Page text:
Eating Disorder Treatment

Eating Disorder Treatment

The battle against an eating disorder often has little to do with food. We’ll help you find and fight the cause of your disordered eating, and support your recovery process.

Eating disorders are complex and can show up in many different behaviors related to food and the body. The type of eating disorder one has is determined by how one eats and other behaviors related to food. Eating disorders can be extremely dangerous. Untreated eating disorders can cause serious health problems, organ damage, and nutrition deficiencies.

Despite the stereotype that women are the only sufferers, studies show that 1 in every 3 people with an eating disorder identifies as male. Anyone can suffer from negative body image, body dysmorphia, and disordered eating, including females, males, and non-binary individuals across all age groups.

The 3 Most Common Types of Eating Disorders

  • Binge Eating Disorder
    Believed to be the most common eating disorder, individuals with binge eating disorder consume large amounts of food without control, typically done privately or in secret. Unlike bulimia, there is no purging after a binge associated with binge eating disorder.
  • Anorexia Nervosa
    People with anorexia tend to view themselves as overweight even if they are not. They monitor their weight constantly, avoid certain types of food, and severely restrict their food intake. They may also over-exercise to burn calories.
  • Bulimia Nervosa
    Bulimia is an eating disorder associated with binge eating followed by purging. Binges often involve food the individual often tries to avoid and involves a feeling of lack of control.

If you or someone you love is dealing with an eating disorder, help is available. Often, people choose inpatient treatment for severe eating disorders which can help reduce the immediate danger of the disorder. Most of the time, individuals benefit from a team treatment approach, working with a doctor in addition to a therapist who specializes in eating disorders or a Registered Dietitian or Nutritionist.

Our eating disorder therapists can help you find the root of your eating disorder, whether that is a family history of addiction, trauma, body dysmorphia, or other cause. We can help you make peace with your body and with your relationship to food. We can walk beside you as you unlearn harmful messages from society, remove external measures of health and “goodness”, and reach the larger goal of body and food acceptance.

Seeking the help of a Registered Dietitian can help even further if you are in need of nutrition counseling and nutrition therapy. Our Registered Dietitian can help you in your eating disorder recovery by providing a structured, individualized meal plan that nourishes your body as well as tools to cope with disordered eating triggers.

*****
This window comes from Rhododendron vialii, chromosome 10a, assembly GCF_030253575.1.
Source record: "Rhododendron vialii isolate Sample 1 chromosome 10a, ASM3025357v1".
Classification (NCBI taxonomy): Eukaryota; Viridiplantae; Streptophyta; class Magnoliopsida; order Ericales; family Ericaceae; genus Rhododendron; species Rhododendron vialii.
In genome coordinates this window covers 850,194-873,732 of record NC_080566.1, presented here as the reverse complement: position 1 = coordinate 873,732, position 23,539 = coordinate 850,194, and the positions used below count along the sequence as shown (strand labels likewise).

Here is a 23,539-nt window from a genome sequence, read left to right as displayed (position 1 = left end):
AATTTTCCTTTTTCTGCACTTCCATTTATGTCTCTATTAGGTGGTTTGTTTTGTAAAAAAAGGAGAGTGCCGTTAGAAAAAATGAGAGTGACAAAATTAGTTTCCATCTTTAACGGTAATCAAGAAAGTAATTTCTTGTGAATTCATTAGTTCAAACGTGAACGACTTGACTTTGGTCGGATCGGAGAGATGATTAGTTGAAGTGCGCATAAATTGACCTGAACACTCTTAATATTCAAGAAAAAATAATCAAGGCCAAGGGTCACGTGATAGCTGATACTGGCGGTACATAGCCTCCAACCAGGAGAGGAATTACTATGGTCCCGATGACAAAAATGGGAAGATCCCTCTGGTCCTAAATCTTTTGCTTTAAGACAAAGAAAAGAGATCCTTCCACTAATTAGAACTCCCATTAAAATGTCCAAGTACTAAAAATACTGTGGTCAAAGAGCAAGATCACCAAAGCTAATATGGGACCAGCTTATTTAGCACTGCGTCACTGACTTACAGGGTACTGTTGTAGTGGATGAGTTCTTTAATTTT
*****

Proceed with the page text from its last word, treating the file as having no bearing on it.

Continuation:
What is HAES?

Our eating disorder specialists work from a Health At Every Size (HAES) framework, meaning we believe that body size and shape does not indicate the health of the body. HAES stands against the idea of an “ideal” body type, recognizing that body shapes and sizes are impacted by other attributes like age, race, national origin, gender, sexuality, disability status, and more. Learn more about HAES here.

Signs of Eating Disorders in Kids under 12

Eating disorders impact people of all ages, even children. There are many factors at play that impact a child’s understanding of food and body morality.  The most common eating disorders in young kids are Avoidant/Restrictive Food Intake Disorder, Pica, and Anorexia nervosa. Childhood eating disorders look a little different than in adults and can be subtle. It’s important to seek help quickly if you suspect your child might be dealing with an eating disorder. Some early signs may include:

  • Fear of stomach aches
  • Aversions to tastes or textures
  • Tantrums
  • Excessive bowel movements
  • Worrying about body image

Signs of Eating Disorders in Kids and Teens over 12

Spotting teen eating disorders can be difficult as they may try to hide their disorder from you. Often, teens will experiment with different or trendy eating styles (like vegan or carb-free diets) or sometimes skip meals. These behaviors are not concerning unless you begin to suspect they are hiding a bigger problem under the guise of one of these ways of eating. If you believe your teen has an eating disorder, speak to their doctor or therapist right away to get an assessment and help. Some signs of a teen eating disorder are:

  • Eating large amounts of food at once, without control
  • Eating when not hungry
  • Sneaking away to eat, hiding food, or eating alone
  • Feelings of self-disgust after eating
  • Avoiding eating around others
  • Vomiting or using laxatives
  • Fasting
  • Excessive exercise
  • Eating extremely small portions
  • Regularly skipping meals
  • Obsession with food
  • Counting calories, etc.
  • Creating food rituals (like counting chews, etc.)
  • Fear of being overweight

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